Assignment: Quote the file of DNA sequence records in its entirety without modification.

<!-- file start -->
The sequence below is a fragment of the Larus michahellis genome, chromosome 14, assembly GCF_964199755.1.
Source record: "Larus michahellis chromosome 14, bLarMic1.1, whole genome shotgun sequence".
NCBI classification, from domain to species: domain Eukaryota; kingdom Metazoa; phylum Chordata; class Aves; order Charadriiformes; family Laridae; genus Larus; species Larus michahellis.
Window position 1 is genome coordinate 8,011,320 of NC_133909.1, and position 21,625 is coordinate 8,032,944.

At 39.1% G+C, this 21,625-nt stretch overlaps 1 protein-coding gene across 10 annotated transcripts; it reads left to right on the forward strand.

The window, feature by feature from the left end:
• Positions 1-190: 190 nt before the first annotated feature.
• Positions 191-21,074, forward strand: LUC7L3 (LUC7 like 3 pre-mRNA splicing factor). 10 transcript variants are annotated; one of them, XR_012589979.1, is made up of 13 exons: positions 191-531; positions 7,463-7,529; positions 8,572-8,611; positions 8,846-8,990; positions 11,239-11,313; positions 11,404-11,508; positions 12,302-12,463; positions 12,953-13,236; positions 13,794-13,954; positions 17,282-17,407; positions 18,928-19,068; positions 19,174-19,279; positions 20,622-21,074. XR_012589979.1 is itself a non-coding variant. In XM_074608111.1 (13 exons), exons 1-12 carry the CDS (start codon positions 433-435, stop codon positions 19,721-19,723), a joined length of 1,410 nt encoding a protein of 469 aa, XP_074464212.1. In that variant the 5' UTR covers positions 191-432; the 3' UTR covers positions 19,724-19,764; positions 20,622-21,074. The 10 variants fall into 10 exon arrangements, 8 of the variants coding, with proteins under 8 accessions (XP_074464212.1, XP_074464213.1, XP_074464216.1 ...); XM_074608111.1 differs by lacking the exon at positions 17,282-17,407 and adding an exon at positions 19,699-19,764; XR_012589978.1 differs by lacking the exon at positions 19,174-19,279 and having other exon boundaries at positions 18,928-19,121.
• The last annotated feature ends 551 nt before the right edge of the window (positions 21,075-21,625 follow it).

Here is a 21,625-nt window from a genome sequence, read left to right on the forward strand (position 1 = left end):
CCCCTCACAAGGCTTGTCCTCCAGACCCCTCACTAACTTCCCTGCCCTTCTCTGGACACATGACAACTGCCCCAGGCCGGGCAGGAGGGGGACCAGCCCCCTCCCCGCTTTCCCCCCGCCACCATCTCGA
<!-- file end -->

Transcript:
The sequence below is a fragment of the Larus michahellis genome, chromosome 14, assembly GCF_964199755.1.
Source record: "Larus michahellis chromosome 14, bLarMic1.1, whole genome shotgun sequence".
NCBI classification, from domain to species: domain Eukaryota; kingdom Metazoa; phylum Chordata; class Aves; order Charadriiformes; family Laridae; genus Larus; species Larus michahellis.
Window position 1 is genome coordinate 8,011,320 of NC_133909.1, and position 21,625 is coordinate 8,032,944.

At 39.1% G+C, this 21,625-nt stretch overlaps 1 protein-coding gene across 10 annotated transcripts; it reads left to right on the forward strand.

The window, feature by feature from the left end:
• Positions 1-190: 190 nt before the first annotated feature.
• Positions 191-21,074, forward strand: LUC7L3 (LUC7 like 3 pre-mRNA splicing factor). 10 transcript variants are annotated; one of them, XR_012589979.1, is made up of 13 exons: positions 191-531; positions 7,463-7,529; positions 8,572-8,611; positions 8,846-8,990; positions 11,239-11,313; positions 11,404-11,508; positions 12,302-12,463; positions 12,953-13,236; positions 13,794-13,954; positions 17,282-17,407; positions 18,928-19,068; positions 19,174-19,279; positions 20,622-21,074. XR_012589979.1 is itself a non-coding variant. In XM_074608111.1 (13 exons), exons 1-12 carry the CDS (start codon positions 433-435, stop codon positions 19,721-19,723), a joined length of 1,410 nt encoding a protein of 469 aa, XP_074464212.1. In that variant the 5' UTR covers positions 191-432; the 3' UTR covers positions 19,724-19,764; positions 20,622-21,074. The 10 variants fall into 10 exon arrangements, 8 of the variants coding, with proteins under 8 accessions (XP_074464212.1, XP_074464213.1, XP_074464216.1 ...); XM_074608111.1 differs by lacking the exon at positions 17,282-17,407 and adding an exon at positions 19,699-19,764; XR_012589978.1 differs by lacking the exon at positions 19,174-19,279 and having other exon boundaries at positions 18,928-19,121.
• The last annotated feature ends 551 nt before the right edge of the window (positions 21,075-21,625 follow it).

Here is a 21,625-nt window from a genome sequence, read left to right on the forward strand (position 1 = left end):
CCCCTCACAAGGCTTGTCCTCCAGACCCCTCACTAACTTCCCTGCCCTTCTCTGGACACATGACAACTGCCCCAGGCCGGGCAGGAGGGGGACCAGCCCCCTCCCCGCTTTCCCCCCGCCACCATCTCGA